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Has anyone tried to implement the following scenario? I would be interested in learning what solutions are out there to accomplish this. This has become a real pain for our users...

We have a WPF DataGrid that gives the user the ability to filter their data rows based on Column (where Column = Value or Begins With, Ends With, Contains, etc etc). They can also sort the data by clicking on one of the Column headers or we also provide them a sort window where they can add multiple columns and choose Ascending/Descending for each column (which is simply applied to the "SortDirection" property on each Column they choose, it also seems to use a "CollectionView" along with SortDescriptions).

The issue is when a user is editing data and has a "filter" or "sort" (or both) applied, if the user edits the value on one of those filtered/sorted columns, the row will "move" and take the cursor along with it. If the new value is a value that is "filtered", then the row will disappear entirely (as it should, due to the "filtering" applied by the user).

They would like either one of two things to happen instead:

1 - Go ahead and automatically sort and filter after each cell is changed, if the row "moves", move the cursor to the next row (same cell) instead of the cursor following the row to its new desitation (and possibly scrolling the current viewable data rows off the screen).

2 - As soon as a row is edited, disable all sorting and filtering until the user clicks "Save" or "Refresh" (or some other option)?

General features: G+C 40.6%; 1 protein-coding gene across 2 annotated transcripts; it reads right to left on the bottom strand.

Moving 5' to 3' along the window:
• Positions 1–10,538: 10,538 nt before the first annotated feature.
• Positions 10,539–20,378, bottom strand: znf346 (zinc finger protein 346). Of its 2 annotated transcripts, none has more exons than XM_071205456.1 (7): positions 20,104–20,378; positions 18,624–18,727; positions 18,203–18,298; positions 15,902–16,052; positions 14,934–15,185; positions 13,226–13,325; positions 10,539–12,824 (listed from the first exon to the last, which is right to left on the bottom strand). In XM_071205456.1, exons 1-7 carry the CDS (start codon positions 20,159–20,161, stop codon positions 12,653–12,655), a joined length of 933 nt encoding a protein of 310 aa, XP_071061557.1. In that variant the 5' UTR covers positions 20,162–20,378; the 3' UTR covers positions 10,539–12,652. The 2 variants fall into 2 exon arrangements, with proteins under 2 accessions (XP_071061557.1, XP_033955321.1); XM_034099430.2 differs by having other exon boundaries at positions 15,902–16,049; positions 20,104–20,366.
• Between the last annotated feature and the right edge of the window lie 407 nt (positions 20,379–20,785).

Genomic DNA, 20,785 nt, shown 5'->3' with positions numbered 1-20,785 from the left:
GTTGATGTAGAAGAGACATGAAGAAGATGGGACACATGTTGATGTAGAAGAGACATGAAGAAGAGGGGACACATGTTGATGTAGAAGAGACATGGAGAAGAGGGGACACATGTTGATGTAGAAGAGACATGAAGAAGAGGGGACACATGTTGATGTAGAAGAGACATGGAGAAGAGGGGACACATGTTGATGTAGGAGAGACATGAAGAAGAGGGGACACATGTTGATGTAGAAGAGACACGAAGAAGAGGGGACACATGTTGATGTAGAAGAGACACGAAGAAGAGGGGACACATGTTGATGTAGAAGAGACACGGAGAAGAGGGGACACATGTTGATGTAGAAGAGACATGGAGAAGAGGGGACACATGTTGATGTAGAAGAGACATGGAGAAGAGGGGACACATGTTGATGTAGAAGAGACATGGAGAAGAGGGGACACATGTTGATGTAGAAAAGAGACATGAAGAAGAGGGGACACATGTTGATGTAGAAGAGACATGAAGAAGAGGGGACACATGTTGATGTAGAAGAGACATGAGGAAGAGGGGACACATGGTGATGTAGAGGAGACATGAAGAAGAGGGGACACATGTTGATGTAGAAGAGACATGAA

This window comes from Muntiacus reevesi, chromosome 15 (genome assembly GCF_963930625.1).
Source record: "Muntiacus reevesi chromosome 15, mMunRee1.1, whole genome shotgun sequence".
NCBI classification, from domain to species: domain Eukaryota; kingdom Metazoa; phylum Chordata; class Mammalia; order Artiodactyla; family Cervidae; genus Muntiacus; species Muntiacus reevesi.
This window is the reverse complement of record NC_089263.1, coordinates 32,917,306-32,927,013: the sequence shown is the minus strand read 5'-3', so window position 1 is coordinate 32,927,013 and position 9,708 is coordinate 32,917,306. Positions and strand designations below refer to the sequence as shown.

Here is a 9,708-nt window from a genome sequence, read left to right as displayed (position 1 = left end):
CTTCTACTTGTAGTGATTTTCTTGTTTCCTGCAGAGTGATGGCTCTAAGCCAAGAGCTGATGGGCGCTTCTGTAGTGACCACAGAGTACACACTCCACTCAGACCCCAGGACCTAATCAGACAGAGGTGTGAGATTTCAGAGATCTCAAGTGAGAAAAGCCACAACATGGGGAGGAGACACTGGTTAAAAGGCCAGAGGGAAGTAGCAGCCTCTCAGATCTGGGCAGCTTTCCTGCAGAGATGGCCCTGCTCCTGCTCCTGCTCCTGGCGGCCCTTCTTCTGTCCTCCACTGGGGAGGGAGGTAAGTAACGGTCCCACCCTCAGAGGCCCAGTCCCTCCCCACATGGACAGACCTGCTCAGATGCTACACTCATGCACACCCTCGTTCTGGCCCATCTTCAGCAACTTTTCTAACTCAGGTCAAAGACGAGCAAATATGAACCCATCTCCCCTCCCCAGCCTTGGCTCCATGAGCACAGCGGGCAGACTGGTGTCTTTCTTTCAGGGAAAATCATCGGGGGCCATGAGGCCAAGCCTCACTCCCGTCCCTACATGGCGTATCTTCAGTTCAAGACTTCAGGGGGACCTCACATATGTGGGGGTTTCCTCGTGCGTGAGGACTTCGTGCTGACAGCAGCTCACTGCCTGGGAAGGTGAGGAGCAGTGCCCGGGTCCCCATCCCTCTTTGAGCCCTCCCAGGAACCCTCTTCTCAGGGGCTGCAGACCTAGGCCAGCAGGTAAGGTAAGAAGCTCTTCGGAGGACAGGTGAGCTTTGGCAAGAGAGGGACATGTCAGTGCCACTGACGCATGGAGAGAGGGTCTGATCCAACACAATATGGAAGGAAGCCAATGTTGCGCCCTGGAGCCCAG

I can also see where we might take one approach for filtering and another for sorting.

Does anyone have a better idea or have any ideas on how to implement this?

I have a couple of ideas (For instance, to disable the sorting: in my CellEditEnding event handler, I could store the users sort options, clear them from each column and then reapply them when the user clicks Save/Reset or maybe I could handle the "Sorting" event and set "e.handled" to true, when the data is being edited??). I am just so new to WPF and the DataGrid, I am wondering if there might be a "best practice" out there or a property that I just haven't found such as "DisableSorting=true/false" (lol).

Thoughts? Opinions?

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How have you managed to change a filter when you edit a row? Because edit is finished when the control losts focus and CollectionView has the error "'Filter' is not allowed during an AddNew or EditItem". –  vorrtex Mar 8 '11 at 20:39
I thought about binding to the IsEditing property of the DataGridRow class, but the Filter property doesn't allow to test your scenario. –  vorrtex Mar 8 '11 at 20:41
I haven't. I just said it was an "idea". :) I dont see an easy solution. Maybe override the DataGrid method that does the actual Sorting? I can't seem to find it. There is a "Sorting" method but it is simply fired when a column is clicked. What method does the actual "SORT"? –  Shayne Mar 8 '11 at 22:12